I’m happy that “ Moodswings “ connected with so many people around the world. I guess it was good timing as it really launched our careers in many countries including Japan where we sold a lot of records. We have been talking about re-releasing a 20 year anniversary edition of “ Moodswings “ next year..


– By the way, talking about “justice” and our chaotic world, what are your thoughts on the current music industry? Many musicians complain about it, and I would know your opinion as producer, singer and professional into the music world.

Well it has definitely changed and I can also look back and start complaining about how it used to be but that doesn’t help and isn’t going to change things. I know I have to be current and make records that are worthy of being popular today. I have been fortunate enough to work on many projects in the last few years that have had commercial success so I really don’t have anything to complain about but a lot of rock bands are trapped doing something that is not relevant anymore musically and also not as good as what they used to do. Everyone says that the music business is shit and on some levels it is but try to tell Adel, One direction, Katy Perry, Marron5 ect that things aren’t going so well… They are for them….


– HAREM SCAREM released some time ago its 12th studio album. Your previous effort came out in 2008 and was titled “Hope”, which I think was a great album. The band is nowadays one of the best portraits of what Melodic Rock is all about, and a pride for any Melodic Rock fan. But “Hope” was, unfortunately, the last HS album. Or… is there any chance the band could reform anytime in the future?

We have had numerous offers to do a new deal and also play but at this time we have not officially decided on anything but it does come up in conversation between us a lot more these days. I like to think there will be something one day we just have to be motivated to get in a room and start working.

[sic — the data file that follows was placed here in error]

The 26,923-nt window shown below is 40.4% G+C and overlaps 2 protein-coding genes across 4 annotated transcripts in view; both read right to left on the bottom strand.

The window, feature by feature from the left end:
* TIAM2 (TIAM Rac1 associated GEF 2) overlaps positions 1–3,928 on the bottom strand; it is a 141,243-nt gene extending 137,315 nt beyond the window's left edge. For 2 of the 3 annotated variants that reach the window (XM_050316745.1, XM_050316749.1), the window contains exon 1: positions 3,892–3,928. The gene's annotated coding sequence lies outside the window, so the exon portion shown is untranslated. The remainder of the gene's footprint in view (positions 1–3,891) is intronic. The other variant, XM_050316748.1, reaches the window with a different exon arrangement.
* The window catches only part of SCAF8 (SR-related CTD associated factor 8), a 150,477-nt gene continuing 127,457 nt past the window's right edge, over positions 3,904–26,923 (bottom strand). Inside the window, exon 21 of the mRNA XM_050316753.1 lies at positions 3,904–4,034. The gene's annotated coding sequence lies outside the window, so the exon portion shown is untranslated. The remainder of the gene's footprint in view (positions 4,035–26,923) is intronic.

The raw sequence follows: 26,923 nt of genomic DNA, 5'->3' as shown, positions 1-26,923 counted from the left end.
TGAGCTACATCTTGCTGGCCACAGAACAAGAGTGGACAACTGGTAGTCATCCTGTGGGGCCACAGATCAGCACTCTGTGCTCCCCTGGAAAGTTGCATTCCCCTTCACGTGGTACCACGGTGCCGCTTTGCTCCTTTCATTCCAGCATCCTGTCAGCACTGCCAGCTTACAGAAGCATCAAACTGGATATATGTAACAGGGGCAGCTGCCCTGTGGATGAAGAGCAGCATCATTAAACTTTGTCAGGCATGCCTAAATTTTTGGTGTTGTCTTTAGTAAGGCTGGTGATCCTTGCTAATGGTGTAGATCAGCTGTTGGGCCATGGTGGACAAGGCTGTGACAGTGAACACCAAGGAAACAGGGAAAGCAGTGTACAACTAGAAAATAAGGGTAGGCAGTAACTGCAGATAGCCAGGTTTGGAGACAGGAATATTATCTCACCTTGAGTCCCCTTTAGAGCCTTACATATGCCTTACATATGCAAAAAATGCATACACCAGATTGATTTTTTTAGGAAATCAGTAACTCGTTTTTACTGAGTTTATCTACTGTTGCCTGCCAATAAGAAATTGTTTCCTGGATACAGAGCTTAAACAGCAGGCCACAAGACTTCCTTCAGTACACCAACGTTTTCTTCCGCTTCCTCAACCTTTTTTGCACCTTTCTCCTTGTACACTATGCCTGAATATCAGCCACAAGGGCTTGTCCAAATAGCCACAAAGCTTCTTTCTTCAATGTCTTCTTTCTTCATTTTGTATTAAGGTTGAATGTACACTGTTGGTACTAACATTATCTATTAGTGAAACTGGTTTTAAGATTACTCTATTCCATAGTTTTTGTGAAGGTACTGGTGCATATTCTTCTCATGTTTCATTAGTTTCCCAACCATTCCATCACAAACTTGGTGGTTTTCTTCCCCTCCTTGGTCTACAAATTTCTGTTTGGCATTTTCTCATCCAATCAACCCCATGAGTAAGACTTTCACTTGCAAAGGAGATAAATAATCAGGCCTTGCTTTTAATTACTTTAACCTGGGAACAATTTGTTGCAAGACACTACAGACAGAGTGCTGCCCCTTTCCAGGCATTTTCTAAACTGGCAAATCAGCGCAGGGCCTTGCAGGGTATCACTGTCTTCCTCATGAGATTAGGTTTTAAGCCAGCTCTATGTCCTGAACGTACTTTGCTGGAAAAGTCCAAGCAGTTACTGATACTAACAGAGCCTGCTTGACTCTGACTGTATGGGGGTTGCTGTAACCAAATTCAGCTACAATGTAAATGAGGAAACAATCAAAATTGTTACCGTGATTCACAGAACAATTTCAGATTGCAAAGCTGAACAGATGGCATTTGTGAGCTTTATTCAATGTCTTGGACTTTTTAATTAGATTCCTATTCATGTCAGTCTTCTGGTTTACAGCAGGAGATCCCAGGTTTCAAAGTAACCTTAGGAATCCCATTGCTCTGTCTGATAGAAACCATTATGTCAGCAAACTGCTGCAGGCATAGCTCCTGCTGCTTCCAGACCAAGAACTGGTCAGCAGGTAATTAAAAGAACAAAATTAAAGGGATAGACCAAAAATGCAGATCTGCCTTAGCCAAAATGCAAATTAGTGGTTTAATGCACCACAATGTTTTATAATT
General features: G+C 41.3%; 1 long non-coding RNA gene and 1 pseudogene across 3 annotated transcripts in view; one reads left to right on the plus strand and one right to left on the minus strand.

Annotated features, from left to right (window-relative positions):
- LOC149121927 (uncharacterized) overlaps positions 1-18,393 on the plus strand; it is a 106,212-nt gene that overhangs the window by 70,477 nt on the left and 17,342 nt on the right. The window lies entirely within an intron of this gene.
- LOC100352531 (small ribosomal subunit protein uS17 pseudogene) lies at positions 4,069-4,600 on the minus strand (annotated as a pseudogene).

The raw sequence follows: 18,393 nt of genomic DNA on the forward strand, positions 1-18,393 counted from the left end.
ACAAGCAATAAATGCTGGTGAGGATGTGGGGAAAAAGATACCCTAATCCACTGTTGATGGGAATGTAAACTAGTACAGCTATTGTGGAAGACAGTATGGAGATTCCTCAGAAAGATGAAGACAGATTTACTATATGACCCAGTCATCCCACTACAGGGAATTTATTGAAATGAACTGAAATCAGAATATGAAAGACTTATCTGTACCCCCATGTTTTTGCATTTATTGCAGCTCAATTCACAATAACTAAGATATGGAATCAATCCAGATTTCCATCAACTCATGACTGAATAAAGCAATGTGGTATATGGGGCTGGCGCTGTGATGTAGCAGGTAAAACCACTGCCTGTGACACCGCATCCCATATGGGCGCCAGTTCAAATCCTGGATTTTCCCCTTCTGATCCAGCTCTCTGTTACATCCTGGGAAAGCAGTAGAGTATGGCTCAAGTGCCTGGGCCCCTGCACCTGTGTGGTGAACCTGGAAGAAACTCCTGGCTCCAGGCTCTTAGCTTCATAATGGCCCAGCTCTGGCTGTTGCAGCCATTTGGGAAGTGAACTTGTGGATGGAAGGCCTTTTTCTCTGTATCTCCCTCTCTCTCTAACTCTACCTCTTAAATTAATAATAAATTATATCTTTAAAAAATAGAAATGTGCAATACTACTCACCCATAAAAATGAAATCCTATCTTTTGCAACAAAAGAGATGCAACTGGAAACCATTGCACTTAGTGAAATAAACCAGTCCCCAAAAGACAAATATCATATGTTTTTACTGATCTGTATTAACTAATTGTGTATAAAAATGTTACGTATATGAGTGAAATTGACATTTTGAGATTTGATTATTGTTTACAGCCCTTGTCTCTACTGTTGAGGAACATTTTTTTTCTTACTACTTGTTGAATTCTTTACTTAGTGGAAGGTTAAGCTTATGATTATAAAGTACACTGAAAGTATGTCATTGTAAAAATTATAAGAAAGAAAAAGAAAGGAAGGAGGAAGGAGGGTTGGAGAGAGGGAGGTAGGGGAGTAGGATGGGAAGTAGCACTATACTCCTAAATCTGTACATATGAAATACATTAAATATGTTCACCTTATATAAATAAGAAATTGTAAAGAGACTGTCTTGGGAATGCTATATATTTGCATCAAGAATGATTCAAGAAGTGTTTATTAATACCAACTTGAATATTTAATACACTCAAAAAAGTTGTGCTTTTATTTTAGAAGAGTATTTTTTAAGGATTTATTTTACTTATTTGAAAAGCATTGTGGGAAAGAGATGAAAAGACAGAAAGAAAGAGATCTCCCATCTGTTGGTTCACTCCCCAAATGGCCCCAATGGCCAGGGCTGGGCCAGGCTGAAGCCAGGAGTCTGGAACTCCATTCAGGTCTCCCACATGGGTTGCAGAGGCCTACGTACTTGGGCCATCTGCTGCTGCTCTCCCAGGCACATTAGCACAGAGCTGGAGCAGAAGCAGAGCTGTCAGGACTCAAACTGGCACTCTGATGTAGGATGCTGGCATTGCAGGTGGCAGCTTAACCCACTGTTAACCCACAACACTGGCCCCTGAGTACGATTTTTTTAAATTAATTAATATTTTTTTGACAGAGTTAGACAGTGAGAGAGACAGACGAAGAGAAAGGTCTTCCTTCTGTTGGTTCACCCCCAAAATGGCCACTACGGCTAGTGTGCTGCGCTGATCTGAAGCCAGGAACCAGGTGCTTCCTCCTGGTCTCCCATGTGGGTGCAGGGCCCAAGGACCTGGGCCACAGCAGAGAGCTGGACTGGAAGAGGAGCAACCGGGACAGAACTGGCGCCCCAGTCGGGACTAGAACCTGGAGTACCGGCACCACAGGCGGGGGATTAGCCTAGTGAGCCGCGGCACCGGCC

– By the way, in 2010 you recorded the FIRST SIGNAL’s album called “First Signal”. A lot of people said and thought this would be the rebirth of the HAREM SCAREM’s essence. Was this your intention? Do you plan recording more albums under the name of FIRST SIGNAL in the future?

I was asked to sing on a record/ project that was already in the works. I really liked the songs so I was happy to be involved and I would do it again but it’s different than writing your own songs and singing them.


– But this interview is to chat about your solo career, and that‘s what we should do now. You recorded a solo album in 2003 entitled “Just Another Day”, which was a smoother than ever Melodic Rock album. But this sophomore effort is more powerful than your first piece. Why this change in the sound? Maybe because your musical taste is different compared to your taste 9 years ago? And why such a big gap of time between both releases?

This was just a continuation of where I was with Harem Scarem. It took so long because I always had something else to do so I did this solo record in between other projects whenever I would have a spare day but it took about 3 years in total doing it this way.


– Your new solo album is called “Living in Yesterday” and is available since late August. On it there are freatured several well-known musicians as Magnus Karlsson, Tom Denander, Marcie Free and, of course, the master Pete Lesperance. What could you tell us about them all? Was it easy to play and work with them? And talking specially about Marcie Free, she also has one of the best voices into the Melodic Rock world. What are your thoughts of her comeback with UNRULY CHILD, and also with you, performing some backing vocals?